Nurse trains young girl on insulin injections

Written by Sidney Smith, BSN, RN, CDCES

We’ve all had moments where an insulin injection just doesn’t go the way you want. The insulin burns going in, you watch the insulin leak out of your skin as soon as you pull out the needle, or you give an injection that doesn’t seem to change your blood sugar at all. It’s hard enough to have to give an injection several times a day, so any injections gone wrong can make it even worse. Luckily, we have a few tips to help make all your insulin injections go just a little more smoothly!

Ice Ice Baby

Keep a spoon in the freezer and place it on the injection site after you remove the needle to help minimize any stinging or burning from the injection

Keep Insulin at Room Temp

Did you know insulin can be kept at room temperature for one month once it’s open? Cold insulin tends to sting more going in, so keep your insulin at room temperature for a more comfortable injection.

Take Your Time

Nothing is worse than finishing an injection only to realize not all the insulin went in. Press the plunger all the way down and make sure to hold the pen or the syringe in your skin for a full 10 seconds to make sure all the insulin gets in.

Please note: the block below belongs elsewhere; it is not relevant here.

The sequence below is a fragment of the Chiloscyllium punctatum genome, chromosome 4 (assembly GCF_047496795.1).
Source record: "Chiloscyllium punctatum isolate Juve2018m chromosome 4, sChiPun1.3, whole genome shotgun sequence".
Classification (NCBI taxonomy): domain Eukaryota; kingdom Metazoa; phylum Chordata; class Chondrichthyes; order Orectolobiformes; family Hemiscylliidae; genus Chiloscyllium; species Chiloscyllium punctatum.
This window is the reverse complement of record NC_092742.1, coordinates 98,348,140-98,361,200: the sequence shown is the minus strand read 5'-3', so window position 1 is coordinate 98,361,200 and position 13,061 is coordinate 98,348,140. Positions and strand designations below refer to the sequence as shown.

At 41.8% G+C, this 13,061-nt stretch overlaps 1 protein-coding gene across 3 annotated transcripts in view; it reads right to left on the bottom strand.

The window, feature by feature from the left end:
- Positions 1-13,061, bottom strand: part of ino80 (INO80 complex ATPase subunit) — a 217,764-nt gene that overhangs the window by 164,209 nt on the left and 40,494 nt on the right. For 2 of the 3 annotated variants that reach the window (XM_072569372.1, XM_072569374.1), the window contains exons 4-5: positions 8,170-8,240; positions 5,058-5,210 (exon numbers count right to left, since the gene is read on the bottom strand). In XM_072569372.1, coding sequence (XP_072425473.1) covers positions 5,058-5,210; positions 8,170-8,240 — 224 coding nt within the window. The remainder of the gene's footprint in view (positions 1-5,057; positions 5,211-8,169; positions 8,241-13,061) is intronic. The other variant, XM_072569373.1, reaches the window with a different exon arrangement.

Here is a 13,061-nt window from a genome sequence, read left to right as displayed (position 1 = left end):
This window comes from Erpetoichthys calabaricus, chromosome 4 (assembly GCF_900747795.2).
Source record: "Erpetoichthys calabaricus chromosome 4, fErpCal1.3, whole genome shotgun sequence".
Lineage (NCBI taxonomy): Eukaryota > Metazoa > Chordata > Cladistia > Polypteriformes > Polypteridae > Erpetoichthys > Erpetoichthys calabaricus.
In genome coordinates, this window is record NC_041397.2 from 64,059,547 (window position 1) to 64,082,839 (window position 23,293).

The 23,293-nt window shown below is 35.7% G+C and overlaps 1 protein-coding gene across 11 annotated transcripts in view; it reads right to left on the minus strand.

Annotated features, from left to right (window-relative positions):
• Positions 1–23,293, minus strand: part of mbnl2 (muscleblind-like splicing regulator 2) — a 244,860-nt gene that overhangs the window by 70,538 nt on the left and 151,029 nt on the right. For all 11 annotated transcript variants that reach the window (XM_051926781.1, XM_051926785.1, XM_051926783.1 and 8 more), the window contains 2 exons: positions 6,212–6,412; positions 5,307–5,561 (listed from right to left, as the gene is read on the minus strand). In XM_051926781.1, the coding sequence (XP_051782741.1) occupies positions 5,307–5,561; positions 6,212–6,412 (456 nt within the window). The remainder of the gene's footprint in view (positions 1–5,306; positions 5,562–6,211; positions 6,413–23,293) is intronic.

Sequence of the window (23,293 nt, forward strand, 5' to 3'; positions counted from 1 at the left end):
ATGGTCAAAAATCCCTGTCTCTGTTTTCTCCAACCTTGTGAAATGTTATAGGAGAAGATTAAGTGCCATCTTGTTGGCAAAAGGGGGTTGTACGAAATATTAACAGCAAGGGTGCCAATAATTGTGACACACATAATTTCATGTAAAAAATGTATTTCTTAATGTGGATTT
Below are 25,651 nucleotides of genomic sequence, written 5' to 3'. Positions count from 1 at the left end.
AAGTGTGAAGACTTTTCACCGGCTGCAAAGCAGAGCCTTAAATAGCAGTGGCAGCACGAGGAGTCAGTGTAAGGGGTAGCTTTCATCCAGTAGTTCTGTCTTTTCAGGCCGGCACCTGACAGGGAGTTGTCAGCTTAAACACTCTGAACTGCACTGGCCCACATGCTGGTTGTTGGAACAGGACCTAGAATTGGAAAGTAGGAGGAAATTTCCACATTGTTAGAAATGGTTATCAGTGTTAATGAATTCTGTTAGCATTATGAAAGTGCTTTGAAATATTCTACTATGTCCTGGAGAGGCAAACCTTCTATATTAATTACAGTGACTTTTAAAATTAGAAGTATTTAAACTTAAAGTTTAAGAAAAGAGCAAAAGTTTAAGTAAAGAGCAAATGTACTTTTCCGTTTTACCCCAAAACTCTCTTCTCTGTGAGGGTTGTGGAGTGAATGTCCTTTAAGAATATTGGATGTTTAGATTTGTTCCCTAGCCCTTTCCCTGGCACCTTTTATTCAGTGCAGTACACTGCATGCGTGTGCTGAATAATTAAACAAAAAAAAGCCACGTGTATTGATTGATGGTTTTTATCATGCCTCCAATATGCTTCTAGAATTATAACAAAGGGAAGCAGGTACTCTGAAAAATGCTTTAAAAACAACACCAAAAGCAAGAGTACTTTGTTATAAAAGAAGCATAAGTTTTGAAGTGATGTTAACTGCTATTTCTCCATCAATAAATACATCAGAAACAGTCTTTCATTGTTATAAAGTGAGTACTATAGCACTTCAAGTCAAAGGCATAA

Give it a Twist

When you are pulling the needle out of your skin, give your wrist a slight twist so the needle spins a little on the way out. This helps make sure every drop of insulin gets off the needle and helps prevent any insulin from leaking out.

Location Location Location

Did you know that certain injection sites absorb faster than others? Insulin typically absorbs fastest in the abdomen, then the arms, and absorbs slowest in the thighs and the buttocks. However, if you are planning to be active, avoid injecting near the muscles you plan to work out. Working out the muscles near your injection site can make the insulin absorb faster and cause low blood sugar!

Spread the Love

Make sure to rotate your injection spots. Everyone has a favorite spot, but if you use it too much scar tissue can build up and the insulin won’t absorb as well. This can lead to unpredictable blood sugar levels. Try to avoid injecting in the same spot twice in a row.

Assess Your Site

If your skin feels lumpy, bumpy, or hard when you press on it,  choose a different spot. This usually means some scar tissue has built up in that spot and the insulin won’t absorb as well. Choose other spots until your skin no longer feels hard or lumpy.

Insulin injections can be tough, but these tips and tricks can help you have a smooth injection every time!

Learn more about insulin injection techniques.

Sidney Smith BSN, RN, CDCES

Sidney Smith, BSN, RN, CDCES, currently works as a Diabetes Resource Nurse at Kaiser Permanente in Washington, D.C.

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